Christine Buci-Glucksmann

Christine Buci-Glucksmann is a French philosopher and Professor Emeritus from University of Paris VIII specializing in the aesthetics of the Baroque, Japan and computer art. Her best-known work in English is Baroque Reason: The Aesthetics of Modernity.



Christine Buci-Glucksmann began her work as a philosopher in the 1970s with political studies of Friedrich Engels and Antonio Gramsci. She followed this with research into aesthetics, based primarily around a study of the work of Walter Benjamin. This achievement was followed by her study into the aesthetics of the perception of the Baroque, which was published as "La Raison baroque" in 1984 and then again with La folie du voir in 1986. In this, her major accomplishment, she cites Gilles Deleuze and Jean-François Lyotard as being most salient to her concerns.

She followed this interval with an investigation into the aesthetics of the virtual with two books: La folie du voir: Une esthétique du virtuel and Esthetique De L'ephemere. She has written numerous books and articles about digital art (for example L'art à l'époque virtuel (Art in the Age of Virtuality)) and new media art.[1] She has also written extensively on artists from China, for in example in Les modernités chinoises.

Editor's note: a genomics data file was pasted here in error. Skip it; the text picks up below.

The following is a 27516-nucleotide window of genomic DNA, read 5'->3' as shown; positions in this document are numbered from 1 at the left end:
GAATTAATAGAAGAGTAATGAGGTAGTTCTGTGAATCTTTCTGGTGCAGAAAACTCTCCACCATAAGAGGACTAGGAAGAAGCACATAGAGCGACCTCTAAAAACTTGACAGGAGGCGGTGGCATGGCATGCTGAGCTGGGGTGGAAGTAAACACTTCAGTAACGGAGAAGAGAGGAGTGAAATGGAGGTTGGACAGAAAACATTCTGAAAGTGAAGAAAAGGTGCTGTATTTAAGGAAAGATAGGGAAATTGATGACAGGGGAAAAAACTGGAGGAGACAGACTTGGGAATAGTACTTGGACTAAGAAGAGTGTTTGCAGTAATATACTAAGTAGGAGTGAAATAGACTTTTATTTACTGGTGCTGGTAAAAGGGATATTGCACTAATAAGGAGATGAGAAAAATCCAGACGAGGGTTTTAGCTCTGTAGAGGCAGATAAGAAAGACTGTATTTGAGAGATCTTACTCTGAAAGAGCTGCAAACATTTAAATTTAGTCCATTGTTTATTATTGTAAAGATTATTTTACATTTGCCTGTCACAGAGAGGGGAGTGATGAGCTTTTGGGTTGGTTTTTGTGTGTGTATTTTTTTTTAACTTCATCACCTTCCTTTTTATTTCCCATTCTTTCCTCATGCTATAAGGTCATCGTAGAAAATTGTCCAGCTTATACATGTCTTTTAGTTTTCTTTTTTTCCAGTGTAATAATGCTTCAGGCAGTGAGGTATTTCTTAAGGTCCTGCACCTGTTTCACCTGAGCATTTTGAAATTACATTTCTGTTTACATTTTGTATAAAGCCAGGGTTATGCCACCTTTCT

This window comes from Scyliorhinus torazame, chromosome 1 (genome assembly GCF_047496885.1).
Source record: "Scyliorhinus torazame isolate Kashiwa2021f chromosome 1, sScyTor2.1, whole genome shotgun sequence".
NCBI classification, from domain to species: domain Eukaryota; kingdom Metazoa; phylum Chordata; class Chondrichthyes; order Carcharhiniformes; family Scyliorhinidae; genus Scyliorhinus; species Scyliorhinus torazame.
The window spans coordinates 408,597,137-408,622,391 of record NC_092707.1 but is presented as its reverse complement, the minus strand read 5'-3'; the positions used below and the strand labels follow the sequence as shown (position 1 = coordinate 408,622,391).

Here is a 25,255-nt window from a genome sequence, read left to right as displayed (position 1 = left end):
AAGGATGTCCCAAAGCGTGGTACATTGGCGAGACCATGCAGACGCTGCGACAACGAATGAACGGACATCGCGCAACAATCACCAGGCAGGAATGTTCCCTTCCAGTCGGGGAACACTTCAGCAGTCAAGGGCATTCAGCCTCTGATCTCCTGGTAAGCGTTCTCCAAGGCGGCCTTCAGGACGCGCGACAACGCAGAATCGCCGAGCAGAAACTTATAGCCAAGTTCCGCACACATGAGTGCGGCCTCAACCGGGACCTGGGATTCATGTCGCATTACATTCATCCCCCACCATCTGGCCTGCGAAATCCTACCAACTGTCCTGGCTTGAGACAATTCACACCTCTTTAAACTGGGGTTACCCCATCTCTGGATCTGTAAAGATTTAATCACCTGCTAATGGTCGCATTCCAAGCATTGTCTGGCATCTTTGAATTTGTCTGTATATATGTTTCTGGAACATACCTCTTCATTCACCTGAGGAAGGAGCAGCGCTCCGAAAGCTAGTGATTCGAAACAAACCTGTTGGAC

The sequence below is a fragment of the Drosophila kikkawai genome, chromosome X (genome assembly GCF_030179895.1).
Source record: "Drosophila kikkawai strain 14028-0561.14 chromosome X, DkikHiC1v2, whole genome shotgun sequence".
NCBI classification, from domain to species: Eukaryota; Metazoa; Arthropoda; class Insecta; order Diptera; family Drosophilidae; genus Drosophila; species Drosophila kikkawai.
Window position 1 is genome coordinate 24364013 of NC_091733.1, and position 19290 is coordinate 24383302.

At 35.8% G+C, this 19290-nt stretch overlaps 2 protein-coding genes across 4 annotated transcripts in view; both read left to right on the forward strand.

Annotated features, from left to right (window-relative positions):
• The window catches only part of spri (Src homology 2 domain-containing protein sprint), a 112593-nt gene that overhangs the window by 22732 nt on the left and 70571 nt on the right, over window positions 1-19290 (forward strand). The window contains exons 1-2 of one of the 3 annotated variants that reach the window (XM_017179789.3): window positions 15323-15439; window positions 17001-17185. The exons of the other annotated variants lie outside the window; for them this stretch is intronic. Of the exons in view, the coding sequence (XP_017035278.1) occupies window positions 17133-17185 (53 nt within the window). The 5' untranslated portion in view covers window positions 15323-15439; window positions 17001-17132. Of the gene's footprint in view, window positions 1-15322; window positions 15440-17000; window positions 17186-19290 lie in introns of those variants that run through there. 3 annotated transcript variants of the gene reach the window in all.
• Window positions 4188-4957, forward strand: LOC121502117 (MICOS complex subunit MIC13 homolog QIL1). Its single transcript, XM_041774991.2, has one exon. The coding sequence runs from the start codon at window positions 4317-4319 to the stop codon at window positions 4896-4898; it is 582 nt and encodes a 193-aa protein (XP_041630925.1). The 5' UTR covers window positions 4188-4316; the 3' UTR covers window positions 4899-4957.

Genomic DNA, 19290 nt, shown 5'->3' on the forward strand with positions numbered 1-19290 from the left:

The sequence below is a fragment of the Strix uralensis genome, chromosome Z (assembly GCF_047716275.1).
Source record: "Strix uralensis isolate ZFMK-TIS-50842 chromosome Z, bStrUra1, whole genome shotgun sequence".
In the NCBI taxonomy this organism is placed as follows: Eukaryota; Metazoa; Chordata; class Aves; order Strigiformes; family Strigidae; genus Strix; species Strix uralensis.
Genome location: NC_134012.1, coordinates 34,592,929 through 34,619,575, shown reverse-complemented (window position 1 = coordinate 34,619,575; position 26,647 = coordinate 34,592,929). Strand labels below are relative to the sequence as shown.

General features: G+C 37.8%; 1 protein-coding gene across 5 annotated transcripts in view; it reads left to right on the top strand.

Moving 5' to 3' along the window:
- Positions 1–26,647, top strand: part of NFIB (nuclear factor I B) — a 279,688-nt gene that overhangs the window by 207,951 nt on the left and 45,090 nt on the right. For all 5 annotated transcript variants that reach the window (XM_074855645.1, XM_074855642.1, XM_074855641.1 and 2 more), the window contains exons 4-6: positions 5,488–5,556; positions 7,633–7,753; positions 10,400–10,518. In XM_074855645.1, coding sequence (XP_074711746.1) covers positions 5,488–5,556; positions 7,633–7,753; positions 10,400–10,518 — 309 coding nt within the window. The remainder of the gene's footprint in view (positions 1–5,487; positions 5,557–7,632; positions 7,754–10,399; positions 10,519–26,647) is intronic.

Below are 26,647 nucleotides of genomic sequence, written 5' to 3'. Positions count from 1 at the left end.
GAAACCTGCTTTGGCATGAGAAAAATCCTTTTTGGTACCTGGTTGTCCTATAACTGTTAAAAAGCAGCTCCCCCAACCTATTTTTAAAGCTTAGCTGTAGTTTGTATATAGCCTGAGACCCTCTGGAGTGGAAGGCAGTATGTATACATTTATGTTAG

Reference bibliographyEdit

In translation:

  • Baroque Reason: The Aesthetics of Modernity (translated by Patrick Camiller). London / Thousand Oaks, Calif., Sage, 1994. ISBN 0-8039-8976-8
  • Gramsci and the State (translated by David Fernbach). London, Lawrence and Wishart, 1980. ISBN 0-85315-483-X

In French:

Reference essaysEdit

  • "Eurydice et les scènes de la peinture." Verso No. 8 (1997).
  • "The Eurydices." Parallax Parallax No.10 (1999).
  • "Images d'absence." Les Cahiers des Regards (1993).
  • "Images of Absence in the Inner Space of Painting," in Inside the Visible. Ed. C. De Zegher. (MIT Press, 1996).
  • "Inner Space of Painting," in Bracha L. Ettinger: Halala—Autistwork. (The Israel Museum, 1995).
  • "L'oeil nomade et critique," in L'oeil cartographique de l'art. (Galilée, 1996).


  1. ^ Charlie Gere, Art, Time and Technology: Histories of the Disappearing Body (2005) Berg, p. 145

External linksEdit